Obesity is the largest growing epidemic, with about 65% of Americans overweight (Flegal, Carroll et al. 2002). Obesity, in particular, abdominal obesity, confers increased risk for a host of diseases, including hypertension, Type 2 diabetes, and coronary heart disease, resulting in shortened life span (Fontaine, Redden et al. 2003). Psychological stress is widely cited anecdotally as a factor that causes people to engage in overeating, and studies provide strong evidence that stress can promote obesity. Stress induces selective preference of sweet, high-fat food and increases visceral fat depots. The telomere maintenance system (telomerase activity and telomere length)are markers of cellular aging and predict mortality (Cawthon et al, 2003)and have been linked to both psychological stress and components of the metabolic syndrome. The proposed study adapts a program called Mindfulness-Based Stress Reduction (MBSR) that has been shown to be effective in a variety of other stress-related conditions. Fifty overweight, pre-menopausal women at risk for the Metabolic Syndrome will be randomized in a 1:1 distribution to either a 3-month intervention to reduce stress and overeating [Craving and Lifestyle Management with Mindfulness (CALMM)] or wait list control group. The primary outcome measures include amounts of abdominal fat, weight, and telomerase activity. Data from this study are intended to provide pilot data for use in planning a larger randomized, controlled trial that will investigate the effects of the CALMM intervention on the metabolic and psychological processes assessed in this pilot study.
Phase 2
Allocation: Randomized
Intervention Model: Parallel Assignment
Masking: None (Open Label)
Primary Purpose: Treatment
Behavioral: Craving and Lifestyle Management through Mindfulness
A preliminary, novel intervention was developed drawing on components from Mindfulness-Based Stress Reduction (MBSR), Mindfulness-Based Cognitive Therapy (MBCT), and Mindfulness-Based Eating Awareness Training (MB-EAT). The intervention program consisted of nine 2.5-hour classes and one 7-hour silent day of guided meditation practice after class 6.
  • Experimental: CALMM
    Participants receiving the 'Craving and Lifestyle Management through Mindfulness' intervention, i.e. program that combines stress reduction with mindful eating practices.
    Intervention: Behavioral: Craving and Lifestyle Management through Mindfulness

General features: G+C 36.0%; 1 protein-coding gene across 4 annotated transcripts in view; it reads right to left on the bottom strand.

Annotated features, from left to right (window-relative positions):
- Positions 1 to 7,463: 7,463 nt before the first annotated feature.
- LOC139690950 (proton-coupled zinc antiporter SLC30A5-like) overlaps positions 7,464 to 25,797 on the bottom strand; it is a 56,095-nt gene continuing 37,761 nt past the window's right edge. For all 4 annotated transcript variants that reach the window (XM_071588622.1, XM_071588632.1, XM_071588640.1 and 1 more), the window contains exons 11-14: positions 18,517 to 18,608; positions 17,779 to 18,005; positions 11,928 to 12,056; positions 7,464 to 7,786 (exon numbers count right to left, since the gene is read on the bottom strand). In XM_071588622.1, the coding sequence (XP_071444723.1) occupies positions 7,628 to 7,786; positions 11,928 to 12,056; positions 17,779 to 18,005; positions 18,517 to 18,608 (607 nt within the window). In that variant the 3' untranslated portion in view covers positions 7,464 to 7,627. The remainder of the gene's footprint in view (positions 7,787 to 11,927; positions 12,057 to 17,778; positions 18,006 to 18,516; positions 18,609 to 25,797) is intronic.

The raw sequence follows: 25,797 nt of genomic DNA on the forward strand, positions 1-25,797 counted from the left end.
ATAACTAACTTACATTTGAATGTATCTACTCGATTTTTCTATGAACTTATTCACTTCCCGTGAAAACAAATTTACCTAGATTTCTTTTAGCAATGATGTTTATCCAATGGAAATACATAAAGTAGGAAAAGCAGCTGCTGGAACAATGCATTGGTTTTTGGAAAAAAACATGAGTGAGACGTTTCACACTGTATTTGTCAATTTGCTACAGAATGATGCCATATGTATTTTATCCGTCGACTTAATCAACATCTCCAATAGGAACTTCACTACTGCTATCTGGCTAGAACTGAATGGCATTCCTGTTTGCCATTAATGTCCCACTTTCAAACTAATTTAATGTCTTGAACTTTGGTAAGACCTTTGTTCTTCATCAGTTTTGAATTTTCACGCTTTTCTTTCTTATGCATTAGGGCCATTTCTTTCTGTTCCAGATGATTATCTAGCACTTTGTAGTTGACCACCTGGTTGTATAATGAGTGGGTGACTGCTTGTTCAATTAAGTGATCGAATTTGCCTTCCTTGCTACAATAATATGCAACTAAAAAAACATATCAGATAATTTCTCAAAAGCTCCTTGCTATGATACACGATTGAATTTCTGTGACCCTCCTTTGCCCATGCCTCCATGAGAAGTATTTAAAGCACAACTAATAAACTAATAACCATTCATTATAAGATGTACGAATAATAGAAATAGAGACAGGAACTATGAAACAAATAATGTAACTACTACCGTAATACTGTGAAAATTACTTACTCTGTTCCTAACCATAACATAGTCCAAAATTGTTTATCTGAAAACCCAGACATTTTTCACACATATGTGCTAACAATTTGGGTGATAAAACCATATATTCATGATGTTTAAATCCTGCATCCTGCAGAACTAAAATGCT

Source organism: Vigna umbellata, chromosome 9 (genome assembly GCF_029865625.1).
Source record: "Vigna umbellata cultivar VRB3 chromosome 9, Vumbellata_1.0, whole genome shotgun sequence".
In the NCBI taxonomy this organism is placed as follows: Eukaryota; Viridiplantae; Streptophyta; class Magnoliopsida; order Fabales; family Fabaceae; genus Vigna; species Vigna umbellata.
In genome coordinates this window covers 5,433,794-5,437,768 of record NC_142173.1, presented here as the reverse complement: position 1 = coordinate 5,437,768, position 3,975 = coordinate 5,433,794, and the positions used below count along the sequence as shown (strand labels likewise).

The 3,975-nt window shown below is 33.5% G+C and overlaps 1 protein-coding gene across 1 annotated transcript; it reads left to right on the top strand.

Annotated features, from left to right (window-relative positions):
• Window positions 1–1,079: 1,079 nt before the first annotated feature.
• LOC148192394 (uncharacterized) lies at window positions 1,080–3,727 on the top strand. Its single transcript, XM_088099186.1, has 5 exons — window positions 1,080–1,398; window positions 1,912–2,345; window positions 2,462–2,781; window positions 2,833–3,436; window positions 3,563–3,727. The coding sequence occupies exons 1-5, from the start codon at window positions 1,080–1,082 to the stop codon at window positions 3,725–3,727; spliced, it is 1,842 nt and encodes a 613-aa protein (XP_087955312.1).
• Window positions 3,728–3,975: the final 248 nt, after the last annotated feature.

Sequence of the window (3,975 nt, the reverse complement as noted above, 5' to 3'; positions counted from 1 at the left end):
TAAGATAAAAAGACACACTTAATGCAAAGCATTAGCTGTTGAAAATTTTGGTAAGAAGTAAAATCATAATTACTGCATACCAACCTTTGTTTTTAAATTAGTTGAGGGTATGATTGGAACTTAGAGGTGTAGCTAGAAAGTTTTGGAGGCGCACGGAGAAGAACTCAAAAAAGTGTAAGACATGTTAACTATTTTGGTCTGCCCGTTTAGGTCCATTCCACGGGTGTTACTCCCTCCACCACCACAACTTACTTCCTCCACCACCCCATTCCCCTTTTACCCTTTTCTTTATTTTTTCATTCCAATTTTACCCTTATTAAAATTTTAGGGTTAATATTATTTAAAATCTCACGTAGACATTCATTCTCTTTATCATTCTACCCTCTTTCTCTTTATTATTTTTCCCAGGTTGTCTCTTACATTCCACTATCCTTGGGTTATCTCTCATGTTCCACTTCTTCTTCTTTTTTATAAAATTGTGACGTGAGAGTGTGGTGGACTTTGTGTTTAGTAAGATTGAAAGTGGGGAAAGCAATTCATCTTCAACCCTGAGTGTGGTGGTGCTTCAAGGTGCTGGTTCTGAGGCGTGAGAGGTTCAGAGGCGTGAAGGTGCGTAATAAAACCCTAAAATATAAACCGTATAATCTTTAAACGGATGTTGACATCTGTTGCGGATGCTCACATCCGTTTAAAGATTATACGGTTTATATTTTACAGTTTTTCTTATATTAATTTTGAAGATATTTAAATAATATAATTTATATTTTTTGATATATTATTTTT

• No Intervention: Waitlist Control
    Participants were waitlisted for the intervention during the experimental phase.

*   Includes publications given by the data provider as well as publications identified by Identifier (NCT Number) in Medline.
Same as current
July 2008
October 2007   (Final data collection date for primary outcome measure)

Inclusion Criteria:

  • Pre-menopausal
  • BMI (25 - 40)
  • Weight < 300 lbs.
  • Negative urine glucose test

Exclusion Criteria:

  • Inability to provide informed consent
  • Age < 21 or menopausal as determined by self-report
  • DSM-IV diagnosis of an eating disorder
  • Any substance abuse, mental health, or medical condition that, in the opinion of investigators, will make it difficult for the potential participant to participate in the intervention
  • Factors that confound relations between stress and eating, including, drug abuse and use of medications containing corticosteroids.
  • Diabetes
  • Polycystic Ovary Syndrome
  • CHD
  • Breastfeeding (due to interference with stress hormone measurement)
  • Non English speaker
  • Pregnant as determined by pregnancy test at screening visit or planning to get pregnant in the next 6 months
  • Previous MBSR training and/or current meditation, yoga, or other mind-body practice
  • Initiation of new class of psychiatric medications in past 2 months.
  • Currently on a weight loss diet
Sexes Eligible for Study: Female
21 Years to 50 Years   (Adult)
Contact information is only displayed when the study is recruiting subjects
United States
K01AT004199 ( U.S. NIH Grant/Contract )
Not Provided
Not Provided
University of California, San Francisco
University of California, San Francisco
  • National Center for Complementary and Integrative Health (NCCIH)
  • Mount Zion Health Fund
Principal Investigator: Elissa Epel, PhD UCSF Department of Psychiatry
Principal Investigator: Frederick Hecht, MD UCSF Osher Center for Integrative Medicine
Principal Investigator: Jennifer Daubenmier, PhD UCSF Osher Center for Integrative Medicine
University of California, San Francisco
January 2013

ICMJE     Data element required by the International Committee of Medical Journal Editors and the World Health Organization ICTRP